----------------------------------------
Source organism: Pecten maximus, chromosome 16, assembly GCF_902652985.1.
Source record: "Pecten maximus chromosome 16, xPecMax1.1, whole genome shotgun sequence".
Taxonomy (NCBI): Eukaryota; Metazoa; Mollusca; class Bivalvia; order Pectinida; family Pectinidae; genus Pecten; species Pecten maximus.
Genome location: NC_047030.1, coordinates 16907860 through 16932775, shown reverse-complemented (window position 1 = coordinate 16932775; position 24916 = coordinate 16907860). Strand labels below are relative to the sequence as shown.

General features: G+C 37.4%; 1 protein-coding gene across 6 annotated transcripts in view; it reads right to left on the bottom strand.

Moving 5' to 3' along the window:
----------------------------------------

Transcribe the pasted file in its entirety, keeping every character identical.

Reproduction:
Source organism: Pecten maximus, chromosome 16, assembly GCF_902652985.1.
Source record: "Pecten maximus chromosome 16, xPecMax1.1, whole genome shotgun sequence".
Taxonomy (NCBI): Eukaryota; Metazoa; Mollusca; class Bivalvia; order Pectinida; family Pectinidae; genus Pecten; species Pecten maximus.
Genome location: NC_047030.1, coordinates 16907860 through 16932775, shown reverse-complemented (window position 1 = coordinate 16932775; position 24916 = coordinate 16907860). Strand labels below are relative to the sequence as shown.

General features: G+C 37.4%; 1 protein-coding gene across 6 annotated transcripts in view; it reads right to left on the bottom strand.

Moving 5' to 3' along the window: